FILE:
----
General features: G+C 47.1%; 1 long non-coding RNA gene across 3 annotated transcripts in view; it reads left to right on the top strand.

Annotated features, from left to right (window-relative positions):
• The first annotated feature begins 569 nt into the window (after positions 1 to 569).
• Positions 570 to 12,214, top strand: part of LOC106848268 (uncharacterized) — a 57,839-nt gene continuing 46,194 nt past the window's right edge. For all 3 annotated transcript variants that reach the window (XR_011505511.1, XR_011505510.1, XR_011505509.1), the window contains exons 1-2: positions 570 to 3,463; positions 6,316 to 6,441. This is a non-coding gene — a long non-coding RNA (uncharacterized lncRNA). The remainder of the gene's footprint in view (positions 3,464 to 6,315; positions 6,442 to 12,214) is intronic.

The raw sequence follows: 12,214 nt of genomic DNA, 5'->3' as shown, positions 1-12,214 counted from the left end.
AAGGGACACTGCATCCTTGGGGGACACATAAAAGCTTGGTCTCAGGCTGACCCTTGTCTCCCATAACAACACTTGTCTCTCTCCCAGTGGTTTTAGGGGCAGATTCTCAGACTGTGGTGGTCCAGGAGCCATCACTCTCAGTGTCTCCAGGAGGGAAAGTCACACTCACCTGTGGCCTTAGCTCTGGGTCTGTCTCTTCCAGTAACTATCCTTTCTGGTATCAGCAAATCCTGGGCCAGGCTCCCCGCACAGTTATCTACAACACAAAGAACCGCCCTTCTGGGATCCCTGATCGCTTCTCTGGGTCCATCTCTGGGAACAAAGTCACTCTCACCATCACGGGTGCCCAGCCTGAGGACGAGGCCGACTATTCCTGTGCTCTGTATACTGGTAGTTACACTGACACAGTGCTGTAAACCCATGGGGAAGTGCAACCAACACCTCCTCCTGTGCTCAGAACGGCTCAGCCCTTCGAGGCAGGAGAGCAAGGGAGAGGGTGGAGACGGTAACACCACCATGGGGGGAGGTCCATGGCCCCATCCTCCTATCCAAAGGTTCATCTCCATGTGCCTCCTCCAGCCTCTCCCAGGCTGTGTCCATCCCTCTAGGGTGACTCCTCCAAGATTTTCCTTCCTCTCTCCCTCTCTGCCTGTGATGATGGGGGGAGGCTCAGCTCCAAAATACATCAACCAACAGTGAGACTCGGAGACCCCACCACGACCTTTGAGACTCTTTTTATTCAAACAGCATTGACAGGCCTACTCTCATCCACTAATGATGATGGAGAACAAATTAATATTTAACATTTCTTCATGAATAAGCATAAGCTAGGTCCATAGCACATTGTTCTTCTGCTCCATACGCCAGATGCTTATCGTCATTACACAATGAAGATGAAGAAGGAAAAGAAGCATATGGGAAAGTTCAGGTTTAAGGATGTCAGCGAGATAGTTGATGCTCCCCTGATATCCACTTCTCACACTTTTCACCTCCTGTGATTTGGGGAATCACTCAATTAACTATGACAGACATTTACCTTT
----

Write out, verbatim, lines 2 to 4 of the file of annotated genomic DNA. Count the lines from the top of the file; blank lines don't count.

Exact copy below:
Annotated features, from left to right (window-relative positions):
• The first annotated feature begins 569 nt into the window (after positions 1 to 569).
• Positions 570 to 12,214, top strand: part of LOC106848268 (uncharacterized) — a 57,839-nt gene continuing 46,194 nt past the window's right edge. For all 3 annotated transcript variants that reach the window (XR_011505511.1, XR_011505510.1, XR_011505509.1), the window contains exons 1-2: positions 570 to 3,463; positions 6,316 to 6,441. This is a non-coding gene — a long non-coding RNA (uncharacterized lncRNA). The remainder of the gene's footprint in view (positions 3,464 to 6,315; positions 6,442 to 12,214) is intronic.